Q2. Does this model allow access to consumer services such as personal OneDrive accounts?


A: No, it does not, the Office 365 endpoints are not the same as the consumer services ( as an example) so the split tunnel will not allow a user to directly access consumer services. Traffic to consumer endpoints will continue to use the VPN tunnel and existing policies will continue to apply.


Q3. How do I apply DLP and protect my sensitive data when the traffic no longer flows through my on-premises solution?


A: If required, endpoints can be protected with Office DLP if required and it’s much more efficient to provide this feature in the service itself rather than try and do it in line at the network edge. Azure Information protection can also be used to provide a high level of information protection if required.


Q4. How do I evaluate and maintain control of the user’s authentication when they are connecting directly?


A: In addition to the tenant restrictions feature noted in Q1, conditional access policies can be applied to dynamically assess the risk of an authentication request and react appropriately. Microsoft recommends the Zero Trust model is implemented over time and we can use Azure AD conditional access policies to maintain control in a mobile & cloud first world. Conditional access policies can be used to make a real-time decision on whether an authentication request is successful based on numerous factors such as:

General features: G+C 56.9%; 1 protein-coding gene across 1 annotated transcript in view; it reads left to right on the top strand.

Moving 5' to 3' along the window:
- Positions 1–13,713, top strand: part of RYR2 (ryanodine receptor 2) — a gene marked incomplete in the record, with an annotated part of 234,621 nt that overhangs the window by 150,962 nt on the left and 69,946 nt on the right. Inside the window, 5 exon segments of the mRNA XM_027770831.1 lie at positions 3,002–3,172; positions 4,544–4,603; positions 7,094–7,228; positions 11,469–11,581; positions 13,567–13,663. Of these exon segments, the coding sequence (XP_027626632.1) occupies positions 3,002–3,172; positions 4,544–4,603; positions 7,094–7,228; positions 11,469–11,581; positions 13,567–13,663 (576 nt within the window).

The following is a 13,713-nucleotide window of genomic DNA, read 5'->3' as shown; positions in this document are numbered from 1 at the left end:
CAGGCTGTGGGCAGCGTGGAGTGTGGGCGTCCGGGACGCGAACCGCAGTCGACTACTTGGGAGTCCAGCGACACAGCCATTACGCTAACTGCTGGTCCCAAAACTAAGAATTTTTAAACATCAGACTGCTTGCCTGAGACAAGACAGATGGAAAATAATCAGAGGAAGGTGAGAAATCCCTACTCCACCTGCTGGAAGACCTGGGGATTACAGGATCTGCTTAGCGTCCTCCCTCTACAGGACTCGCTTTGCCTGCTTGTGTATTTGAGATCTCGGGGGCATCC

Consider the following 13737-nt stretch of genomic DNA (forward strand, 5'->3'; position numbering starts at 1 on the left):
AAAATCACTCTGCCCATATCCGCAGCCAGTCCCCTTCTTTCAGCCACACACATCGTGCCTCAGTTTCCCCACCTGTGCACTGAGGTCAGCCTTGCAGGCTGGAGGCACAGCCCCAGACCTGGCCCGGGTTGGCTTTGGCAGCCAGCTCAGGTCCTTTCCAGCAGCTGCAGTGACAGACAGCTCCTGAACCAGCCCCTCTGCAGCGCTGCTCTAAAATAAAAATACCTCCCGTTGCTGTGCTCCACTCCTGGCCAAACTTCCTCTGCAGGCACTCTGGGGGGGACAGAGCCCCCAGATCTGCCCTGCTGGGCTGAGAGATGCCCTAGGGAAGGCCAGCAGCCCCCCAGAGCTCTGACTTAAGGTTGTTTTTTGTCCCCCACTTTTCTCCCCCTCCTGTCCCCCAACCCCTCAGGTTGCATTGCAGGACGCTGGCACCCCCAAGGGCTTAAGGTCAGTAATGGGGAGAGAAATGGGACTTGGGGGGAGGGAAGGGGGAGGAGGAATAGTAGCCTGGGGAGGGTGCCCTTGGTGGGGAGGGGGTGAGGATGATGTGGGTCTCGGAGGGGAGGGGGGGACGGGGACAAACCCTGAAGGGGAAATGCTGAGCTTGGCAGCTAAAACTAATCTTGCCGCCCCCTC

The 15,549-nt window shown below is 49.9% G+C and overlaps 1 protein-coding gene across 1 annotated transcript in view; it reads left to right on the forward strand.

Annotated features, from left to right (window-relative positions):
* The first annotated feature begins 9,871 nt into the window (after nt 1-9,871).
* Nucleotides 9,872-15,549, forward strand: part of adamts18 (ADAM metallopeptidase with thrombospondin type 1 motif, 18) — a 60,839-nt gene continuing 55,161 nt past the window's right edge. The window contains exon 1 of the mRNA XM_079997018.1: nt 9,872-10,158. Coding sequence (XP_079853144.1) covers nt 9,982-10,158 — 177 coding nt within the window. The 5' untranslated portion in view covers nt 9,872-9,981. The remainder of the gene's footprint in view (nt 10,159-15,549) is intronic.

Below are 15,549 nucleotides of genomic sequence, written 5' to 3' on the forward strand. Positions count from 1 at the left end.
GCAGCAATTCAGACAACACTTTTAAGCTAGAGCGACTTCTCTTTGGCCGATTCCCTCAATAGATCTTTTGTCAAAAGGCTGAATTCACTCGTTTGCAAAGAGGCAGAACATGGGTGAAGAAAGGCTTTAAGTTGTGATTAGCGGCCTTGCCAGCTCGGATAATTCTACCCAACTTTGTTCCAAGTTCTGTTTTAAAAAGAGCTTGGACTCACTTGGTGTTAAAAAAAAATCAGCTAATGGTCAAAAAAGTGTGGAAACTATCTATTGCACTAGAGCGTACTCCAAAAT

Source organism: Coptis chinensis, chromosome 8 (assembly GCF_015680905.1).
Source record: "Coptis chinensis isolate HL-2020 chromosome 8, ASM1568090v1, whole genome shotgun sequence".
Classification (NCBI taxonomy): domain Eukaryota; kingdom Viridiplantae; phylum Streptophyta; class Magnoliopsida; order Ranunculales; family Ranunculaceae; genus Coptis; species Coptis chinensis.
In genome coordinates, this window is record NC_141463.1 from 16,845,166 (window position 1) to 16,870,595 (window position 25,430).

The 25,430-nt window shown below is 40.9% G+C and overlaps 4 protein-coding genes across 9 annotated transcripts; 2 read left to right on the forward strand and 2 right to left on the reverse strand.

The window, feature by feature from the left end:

• Device, is the device known/trusted/Domain joined?
  • IP – is the authentication request coming from a known corporate IP address? Or from a country we do not trust?
  • Application – Is the user authorized to use this application?


We can then trigger policy such as approve, trigger MFA or block authentication based on these policies.


Q5. How do I protect against viruses and malware?


A: Again, Office 365 provides protection for the Optimize marked endpoints in various layers in the service itself, outlined in this document. As noted, it is vastly more efficient to provide these security elements in the service itself rather than try and do it in line with devices which may not fully understand the protocols/traffic.


For the Exchange endpoints listed above, Exchange Online Protection and Office 365 Advanced Threat Protection do an excellent job of providing security of the traffic to the service.


Q6. Can I send more than just the Optimize traffic direct?


A. Priority should be given to the Optimize marked endpoints as these will give maximum benefit for a low level of work. However, if you wish, the Allow marked endpoints are required for the service to work and have IPs provided for the endpoints which can be used if required.


There are also various vendors who offer cloud based proxy/security solutions called secure web gateways which provide central security, control and corporate policy application for general web browsing. These solutions can work well in a cloud first world, if highly available, performant, and provisioned close to your users by allowing secure internet access to be delivered from a cloud based location close to the user. This removes the need for a hairpin through the VPN/corporate network for general browsing traffic, whilst still allowing central security control.